Missouri Citizens for the Arts Requests Relief Funding

Missouri Citizens for the Arts is sending the following letter to Missouri's Congressional delegation to request relief efforts for the arts community. 

To strengthen our voice for the non-profit arts section, MCA would like to add your Organization's name to our group letter.
Please contact Kyna Iman, at kynaiman@earthlink.net to confirm your support by June 30, 2020.  Keep up the Good Fight!
 

The Arts Sector and COVID-19 Relief June 2020


Dear Honorable Members of Congress,


Many surveys have shown that Missourians participate in and enjoy the arts more than other Americans. The arts contribute over $1 billion annually to our state’s economy and employ almost 32,000 people in jobs that generated over $800 million in annual income and contributed $89.6 million in revenue to state and local governments. Bringing people together in community for artistic and educational experiences is what the arts are all about, so the COVID-19 crisis has hit hard.


In fact, Americans for the Arts recently released research that showed that nonprofit arts organizations were among the most severely affected by the COVID-19 crisis out of all nonprofits, even health care. As Congress and the Administration prepare additional forms of COVID-19 federal assistance, we call for relief that will sustain the arts sector’s unique capacity to support the U.S. economy, uplift the human spirit, animate the issues of our time, and provide lifelong learning. In the months and years to come, the country will need the arts and culture sector to deliver on its unique mission and to catalyze economic activity. The unexpected loss of revenue and the declines in charitable contributions are immediately damaging arts organizations and individual livelihoods and will worsen over time.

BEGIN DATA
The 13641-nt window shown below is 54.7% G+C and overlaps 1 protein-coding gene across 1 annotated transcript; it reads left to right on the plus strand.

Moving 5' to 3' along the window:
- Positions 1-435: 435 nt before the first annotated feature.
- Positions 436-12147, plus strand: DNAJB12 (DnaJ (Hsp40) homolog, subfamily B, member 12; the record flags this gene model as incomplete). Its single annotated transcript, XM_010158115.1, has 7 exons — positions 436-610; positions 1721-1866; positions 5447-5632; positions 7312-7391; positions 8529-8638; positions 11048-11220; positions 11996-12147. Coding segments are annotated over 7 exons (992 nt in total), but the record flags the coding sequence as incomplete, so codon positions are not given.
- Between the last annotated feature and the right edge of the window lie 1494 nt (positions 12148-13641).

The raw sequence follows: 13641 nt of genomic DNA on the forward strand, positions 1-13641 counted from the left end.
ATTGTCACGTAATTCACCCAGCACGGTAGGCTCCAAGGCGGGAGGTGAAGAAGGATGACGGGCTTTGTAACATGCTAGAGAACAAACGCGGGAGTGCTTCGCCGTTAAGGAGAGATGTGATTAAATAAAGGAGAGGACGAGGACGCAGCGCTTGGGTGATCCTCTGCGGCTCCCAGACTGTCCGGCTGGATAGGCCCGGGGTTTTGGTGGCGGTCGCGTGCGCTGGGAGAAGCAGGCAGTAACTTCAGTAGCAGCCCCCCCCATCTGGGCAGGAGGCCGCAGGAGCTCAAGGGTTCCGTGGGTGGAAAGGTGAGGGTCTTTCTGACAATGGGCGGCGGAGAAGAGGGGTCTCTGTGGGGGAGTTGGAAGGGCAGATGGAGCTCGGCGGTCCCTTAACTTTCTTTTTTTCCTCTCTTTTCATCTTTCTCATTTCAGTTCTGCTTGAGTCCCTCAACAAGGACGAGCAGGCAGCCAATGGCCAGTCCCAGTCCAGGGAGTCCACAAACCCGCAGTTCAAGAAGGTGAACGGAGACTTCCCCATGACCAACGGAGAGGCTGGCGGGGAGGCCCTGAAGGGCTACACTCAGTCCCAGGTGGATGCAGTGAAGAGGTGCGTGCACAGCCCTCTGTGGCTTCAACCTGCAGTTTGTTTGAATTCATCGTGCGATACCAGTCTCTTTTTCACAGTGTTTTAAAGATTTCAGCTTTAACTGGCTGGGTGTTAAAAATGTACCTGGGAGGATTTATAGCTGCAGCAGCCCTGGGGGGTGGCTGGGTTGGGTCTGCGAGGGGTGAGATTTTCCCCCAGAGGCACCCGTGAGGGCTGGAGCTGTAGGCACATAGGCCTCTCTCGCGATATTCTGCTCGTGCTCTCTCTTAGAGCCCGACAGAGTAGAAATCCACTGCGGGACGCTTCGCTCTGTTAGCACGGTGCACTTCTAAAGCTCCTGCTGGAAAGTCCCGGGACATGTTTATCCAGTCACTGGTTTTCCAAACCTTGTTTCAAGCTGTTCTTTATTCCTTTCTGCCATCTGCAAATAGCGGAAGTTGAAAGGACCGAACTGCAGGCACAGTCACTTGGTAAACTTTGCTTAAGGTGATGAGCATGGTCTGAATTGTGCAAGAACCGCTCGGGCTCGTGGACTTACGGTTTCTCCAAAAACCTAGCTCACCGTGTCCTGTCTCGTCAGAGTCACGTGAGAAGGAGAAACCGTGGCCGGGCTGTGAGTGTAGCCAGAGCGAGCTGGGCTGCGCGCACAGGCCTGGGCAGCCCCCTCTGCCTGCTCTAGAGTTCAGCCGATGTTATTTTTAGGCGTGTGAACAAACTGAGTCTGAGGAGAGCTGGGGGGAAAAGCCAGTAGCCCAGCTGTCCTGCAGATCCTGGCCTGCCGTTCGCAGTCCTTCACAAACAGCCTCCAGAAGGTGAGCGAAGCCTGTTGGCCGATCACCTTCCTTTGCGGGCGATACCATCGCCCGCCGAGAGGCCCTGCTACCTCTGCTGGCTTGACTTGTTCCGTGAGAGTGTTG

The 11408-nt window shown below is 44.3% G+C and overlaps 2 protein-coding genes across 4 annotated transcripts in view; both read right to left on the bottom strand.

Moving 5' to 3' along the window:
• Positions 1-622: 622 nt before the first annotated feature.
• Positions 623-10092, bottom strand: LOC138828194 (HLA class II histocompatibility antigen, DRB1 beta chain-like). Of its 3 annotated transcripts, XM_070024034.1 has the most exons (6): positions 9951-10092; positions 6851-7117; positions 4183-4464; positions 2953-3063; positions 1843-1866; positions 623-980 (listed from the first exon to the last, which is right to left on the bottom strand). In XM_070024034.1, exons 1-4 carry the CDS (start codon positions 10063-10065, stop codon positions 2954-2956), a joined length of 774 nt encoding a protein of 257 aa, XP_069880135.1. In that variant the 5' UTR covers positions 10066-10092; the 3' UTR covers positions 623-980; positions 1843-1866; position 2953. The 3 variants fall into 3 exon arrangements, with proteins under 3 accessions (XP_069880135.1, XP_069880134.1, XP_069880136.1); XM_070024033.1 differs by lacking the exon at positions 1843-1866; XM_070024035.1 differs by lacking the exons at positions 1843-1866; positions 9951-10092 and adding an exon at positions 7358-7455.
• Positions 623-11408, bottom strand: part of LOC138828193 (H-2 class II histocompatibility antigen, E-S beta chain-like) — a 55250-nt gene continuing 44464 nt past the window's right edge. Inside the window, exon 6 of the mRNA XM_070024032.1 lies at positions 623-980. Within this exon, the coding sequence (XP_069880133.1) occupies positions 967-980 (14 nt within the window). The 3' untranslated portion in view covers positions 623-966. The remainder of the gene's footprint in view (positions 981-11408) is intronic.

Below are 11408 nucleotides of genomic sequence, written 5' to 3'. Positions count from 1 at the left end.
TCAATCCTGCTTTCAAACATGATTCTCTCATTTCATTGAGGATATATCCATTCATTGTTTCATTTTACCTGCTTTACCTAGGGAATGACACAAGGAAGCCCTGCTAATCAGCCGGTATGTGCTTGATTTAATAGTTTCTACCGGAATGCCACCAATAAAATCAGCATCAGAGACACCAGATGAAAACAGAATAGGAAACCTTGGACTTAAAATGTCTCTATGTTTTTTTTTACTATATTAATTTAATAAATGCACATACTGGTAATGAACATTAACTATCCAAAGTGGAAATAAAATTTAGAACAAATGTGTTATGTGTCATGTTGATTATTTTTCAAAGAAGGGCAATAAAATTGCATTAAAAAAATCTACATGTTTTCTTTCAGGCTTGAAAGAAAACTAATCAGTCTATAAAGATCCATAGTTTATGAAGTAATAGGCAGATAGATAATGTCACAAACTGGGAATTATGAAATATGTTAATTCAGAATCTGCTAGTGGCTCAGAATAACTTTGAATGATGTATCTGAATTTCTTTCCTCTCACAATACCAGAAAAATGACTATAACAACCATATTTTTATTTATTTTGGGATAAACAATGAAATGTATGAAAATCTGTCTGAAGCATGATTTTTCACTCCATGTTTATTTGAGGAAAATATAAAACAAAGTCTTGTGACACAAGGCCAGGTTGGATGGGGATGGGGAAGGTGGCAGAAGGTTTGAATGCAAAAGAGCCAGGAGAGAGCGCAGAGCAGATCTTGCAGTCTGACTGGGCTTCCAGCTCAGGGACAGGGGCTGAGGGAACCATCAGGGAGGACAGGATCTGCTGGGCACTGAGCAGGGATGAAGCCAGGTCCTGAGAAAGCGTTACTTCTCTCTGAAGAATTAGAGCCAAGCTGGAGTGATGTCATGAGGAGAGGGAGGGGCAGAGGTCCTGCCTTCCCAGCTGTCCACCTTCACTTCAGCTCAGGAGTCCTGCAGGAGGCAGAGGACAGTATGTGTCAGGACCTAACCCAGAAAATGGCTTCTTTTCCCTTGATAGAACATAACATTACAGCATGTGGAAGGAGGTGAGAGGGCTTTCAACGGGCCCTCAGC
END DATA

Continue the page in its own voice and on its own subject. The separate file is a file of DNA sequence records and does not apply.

The arts sector serves artistic and educational missions through myriad occupations filled by individuals who work in full-time, part-time, hourly, seasonal, and freelance capacities. In March 2020, the Bureau of Economic Analysis reported that the arts and culture workforce contributed $877.8 billion, or 4.5 percent, to the nation’s gross domestic product (GDP) in 2017. The arts sector is an economic engine that—prior to the pandemic—directly employed more than 5 million workers. The next COVID-19 federal relief efforts should support the arts workforce and arts sector continuity:

  • Expand and recapitalize the Paycheck Protection Program resources, provide new opportunities for those that have exhausted initial PPP funds, remove restrictions and burdens for self-employed applicants, eliminate the 500-employee cap, and provide dedicated funding for nonprofit organizations. Extend the duration of the program and the loan forgiveness period, expand eligibility and allowable costs, and swiftly issue clear loan forgiveness guidance.
  •  Fully fund the Economic Injury Disaster Loan program and eliminate the $1,000 per employee cap imposed by SBA, so businesses with one or very few employees can access funds.